Lay people are a gift to our missions


Klemens Amaunut from Indonesia shares his mission experiences with lay people in Zambia.

When our Father Superior General Heinz Kulüke visited Zambia last February 2015 one of his noteworthy remarks was on the concern and care of the lay people who are gifts to our parishes. Father General noticed this while he visited our different parishes and ministry commitments. Father Klemens Amaunut from Indonesia, who proudly considers himself as part of the third wave of missionaries assigned to Zambia in 1993, agrees without a doubt with the Superior General’s remarks. He has been working in Zambia for the past twenty-four years in two rural parishes.

Rural communities of Zambia, a fertile ground for mission

When Fr. Klemens started his mission he was assigned to the parish of St. Joseph in Mukuni, the first responsibility of the Divine Word Missionaries in Zambia. This was initially an outstation that became a parish, about 20 kilometers away from Livingstone. After twenty years of SVD presence, the parish in Mukuni was given back, and Fr. Klemens moved to Mwandi where he worked for the next thirteen years. A parish was developed, and it was named St. Arnold Janssen Catholic Mission. Along with other SVD confreres, Fr. Klemens dedicated his time and talents in this church community. For three years, he also developed an outstation in Lutaba where an agricultural center was put up to help the farmers in the area.
The previous SVD mission in Mukuni and the St. Arnold Janssen Catholic Mission in Mwandi are situated in the rural areas. The 2015 Living Conditions Monitoring Survey (LCMS) results show that the population of Zambia was estimated at 15.5 million in 2015. The population was mainly concentrated in rural areas at 58.2 percent compared to 41.8 percent in urban areas. Our Society’s pastoral engagements, namely in the parishes we work, are almost all are located in the urban areas except St. Arnold Janssen in Mwandi.


Fr. Klemens’ mission experiences in the countryside brought him to appreciate the poverty and simplicity of the people. The places where he worked were lacking infrastructures like health posts, classrooms, and boarding schools. The individuals in the rural areas are not formally educated; most only completed the primary school. Most of the people are poor and could not afford to send their children to other places for secondary education. According to the United Nations Children’s Emergency Fund (UNICEF), around four million of Zambia’s 16-million-plus population are of primary school age. However, over 250,000 of them do not go to school, while more than 45 percent of those enrolled in the primary level do not complete their basic education. In the rural areas there are also ongoing social issues that affect and destroy families. There are cases of alcoholism that also lead to domestic violence. Because of the lack of health centers, some lingering illnesses are not treated, and AIDS/HIV cases are rising. Malaria cases are increasing, sometimes resulting in deaths, all because of the lack of treatment and medicines. Sad to say that, as poverty continues to drown families in despair, the children suffer because sometimes their parents cannot come to terms with each other.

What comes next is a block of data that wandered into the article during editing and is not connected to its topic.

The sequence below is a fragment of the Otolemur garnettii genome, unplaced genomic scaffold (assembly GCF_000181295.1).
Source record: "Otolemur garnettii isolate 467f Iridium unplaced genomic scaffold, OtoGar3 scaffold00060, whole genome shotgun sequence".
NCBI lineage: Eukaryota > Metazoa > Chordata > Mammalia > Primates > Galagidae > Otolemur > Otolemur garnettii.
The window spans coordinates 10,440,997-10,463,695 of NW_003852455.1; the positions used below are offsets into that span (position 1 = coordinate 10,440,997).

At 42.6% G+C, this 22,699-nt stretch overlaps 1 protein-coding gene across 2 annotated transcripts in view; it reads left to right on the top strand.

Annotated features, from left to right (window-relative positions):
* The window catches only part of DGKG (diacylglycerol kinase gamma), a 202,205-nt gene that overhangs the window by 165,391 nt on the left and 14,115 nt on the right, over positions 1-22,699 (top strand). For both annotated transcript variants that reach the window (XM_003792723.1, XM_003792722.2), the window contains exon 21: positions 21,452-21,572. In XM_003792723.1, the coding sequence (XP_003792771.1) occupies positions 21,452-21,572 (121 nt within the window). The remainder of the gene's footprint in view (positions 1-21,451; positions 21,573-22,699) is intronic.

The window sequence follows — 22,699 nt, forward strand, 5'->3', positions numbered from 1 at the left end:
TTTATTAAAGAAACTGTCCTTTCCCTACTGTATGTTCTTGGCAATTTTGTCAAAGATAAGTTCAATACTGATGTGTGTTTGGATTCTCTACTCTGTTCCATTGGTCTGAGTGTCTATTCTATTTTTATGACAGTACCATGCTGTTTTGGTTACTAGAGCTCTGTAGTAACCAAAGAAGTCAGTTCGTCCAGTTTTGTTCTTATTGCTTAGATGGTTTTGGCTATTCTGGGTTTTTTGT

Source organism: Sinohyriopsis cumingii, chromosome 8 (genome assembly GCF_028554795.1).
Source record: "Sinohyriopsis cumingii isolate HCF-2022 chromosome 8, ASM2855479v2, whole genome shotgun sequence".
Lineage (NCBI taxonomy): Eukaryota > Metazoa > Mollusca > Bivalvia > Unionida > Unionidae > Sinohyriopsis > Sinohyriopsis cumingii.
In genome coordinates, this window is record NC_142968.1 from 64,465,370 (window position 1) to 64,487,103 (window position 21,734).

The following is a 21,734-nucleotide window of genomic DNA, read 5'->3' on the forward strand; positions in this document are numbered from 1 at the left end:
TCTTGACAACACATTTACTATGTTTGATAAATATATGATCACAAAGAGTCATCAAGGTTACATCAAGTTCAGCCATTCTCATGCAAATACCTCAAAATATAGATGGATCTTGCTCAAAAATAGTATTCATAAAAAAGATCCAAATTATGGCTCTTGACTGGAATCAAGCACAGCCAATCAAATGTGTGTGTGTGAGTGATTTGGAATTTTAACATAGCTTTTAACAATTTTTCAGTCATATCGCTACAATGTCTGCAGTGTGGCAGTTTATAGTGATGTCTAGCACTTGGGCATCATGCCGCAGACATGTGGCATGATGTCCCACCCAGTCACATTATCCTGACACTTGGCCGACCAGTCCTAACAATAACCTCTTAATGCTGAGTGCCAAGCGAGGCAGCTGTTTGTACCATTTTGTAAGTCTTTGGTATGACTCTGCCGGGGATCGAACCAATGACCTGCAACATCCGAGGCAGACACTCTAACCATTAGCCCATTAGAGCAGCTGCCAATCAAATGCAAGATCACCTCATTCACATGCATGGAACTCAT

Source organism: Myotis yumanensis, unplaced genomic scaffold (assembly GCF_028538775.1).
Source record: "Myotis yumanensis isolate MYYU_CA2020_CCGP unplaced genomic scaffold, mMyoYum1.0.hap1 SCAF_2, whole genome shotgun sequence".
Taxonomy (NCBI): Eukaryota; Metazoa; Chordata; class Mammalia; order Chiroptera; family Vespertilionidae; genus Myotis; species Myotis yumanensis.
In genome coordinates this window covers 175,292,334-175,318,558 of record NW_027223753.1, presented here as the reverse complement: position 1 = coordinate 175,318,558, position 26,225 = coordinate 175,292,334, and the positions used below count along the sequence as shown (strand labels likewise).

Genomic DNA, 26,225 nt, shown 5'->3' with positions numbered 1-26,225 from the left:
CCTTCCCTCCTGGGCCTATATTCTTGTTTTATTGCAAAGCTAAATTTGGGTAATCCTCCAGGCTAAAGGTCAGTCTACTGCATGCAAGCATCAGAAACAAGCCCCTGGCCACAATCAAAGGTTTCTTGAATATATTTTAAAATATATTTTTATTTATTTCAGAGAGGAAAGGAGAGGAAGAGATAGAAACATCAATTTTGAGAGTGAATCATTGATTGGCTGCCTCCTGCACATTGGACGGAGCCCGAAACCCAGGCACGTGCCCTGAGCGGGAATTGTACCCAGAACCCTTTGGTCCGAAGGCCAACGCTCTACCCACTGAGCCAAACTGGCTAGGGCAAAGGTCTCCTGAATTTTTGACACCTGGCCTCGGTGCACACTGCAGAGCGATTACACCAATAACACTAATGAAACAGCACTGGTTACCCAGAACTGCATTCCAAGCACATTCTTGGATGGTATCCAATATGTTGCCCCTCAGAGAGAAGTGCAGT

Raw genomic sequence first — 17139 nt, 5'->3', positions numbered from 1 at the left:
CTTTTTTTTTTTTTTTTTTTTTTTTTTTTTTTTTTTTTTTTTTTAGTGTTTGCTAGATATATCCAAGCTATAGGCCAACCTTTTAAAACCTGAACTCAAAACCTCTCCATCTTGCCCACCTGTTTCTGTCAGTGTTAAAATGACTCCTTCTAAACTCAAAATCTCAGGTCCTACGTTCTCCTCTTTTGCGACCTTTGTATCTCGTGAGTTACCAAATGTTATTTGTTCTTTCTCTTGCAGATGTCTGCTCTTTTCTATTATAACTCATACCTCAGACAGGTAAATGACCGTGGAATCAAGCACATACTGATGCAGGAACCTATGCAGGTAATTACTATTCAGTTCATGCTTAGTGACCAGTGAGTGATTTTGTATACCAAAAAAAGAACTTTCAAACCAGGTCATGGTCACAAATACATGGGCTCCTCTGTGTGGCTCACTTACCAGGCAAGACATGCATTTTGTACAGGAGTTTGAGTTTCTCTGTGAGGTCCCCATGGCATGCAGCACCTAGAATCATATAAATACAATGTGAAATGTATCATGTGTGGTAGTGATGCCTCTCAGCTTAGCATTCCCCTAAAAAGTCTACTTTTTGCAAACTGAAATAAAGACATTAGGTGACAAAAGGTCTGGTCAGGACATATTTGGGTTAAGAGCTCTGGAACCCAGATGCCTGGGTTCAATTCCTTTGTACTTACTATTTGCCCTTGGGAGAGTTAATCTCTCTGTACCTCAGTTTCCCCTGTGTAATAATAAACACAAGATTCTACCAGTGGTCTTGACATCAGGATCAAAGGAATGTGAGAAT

These are the many situations that confront our missionaries working in the rural areas of Zambia. Our SVD missions have made valuable contributions towards the development of an agricultural center, involvement and lobbying for constructing health posts, boarding schools for the students, and other smaller initiatives. But beyond all these initiatives what counts, according to Fr. Klemens, is that we are with the people, we get to know their realities and empower them as we journey with them in their day to day struggles. This mission is ripe for the Missionaries of the Divine Word.
We share our mission with the lay people.

After twenty-four years of involvement with the people in the rural areas, there is one thing that Fr. Klemens is especially thankful for, and he considers it his greatest blessing, the lay people. “It's hard to conceive if I delete the presence of lay people in my missionary commitment”, says Fr. Klemens. Those words are confirmation of the lay people’s significant contribution in the parish and all its activities. Humbly Fr. Klemens recognizes how the lay people have taught and have shown him the right road to follow. He remembers a retired teacher, a lay person, and other innumerable personalities who for him are the real missionaries.

The projects and initiatives have been carried out successfully because of a collaborative effort with the lay people. Fr. Klemens treats the lay people as partners and his companions on the journey. He believes that the greatest contribution of the Divine Word Missionaries in Zambia is their exemplary involvement with the lay people. “We are simple in general, we take an interest in being with the people and want to know their realities and these are qualities that help us in our natural, not forced, dealings and involvements with them” added Fr. Klemens. We often hear how lay people appreciate our presence, and one main reason is that we are authentically sharing our lives with them.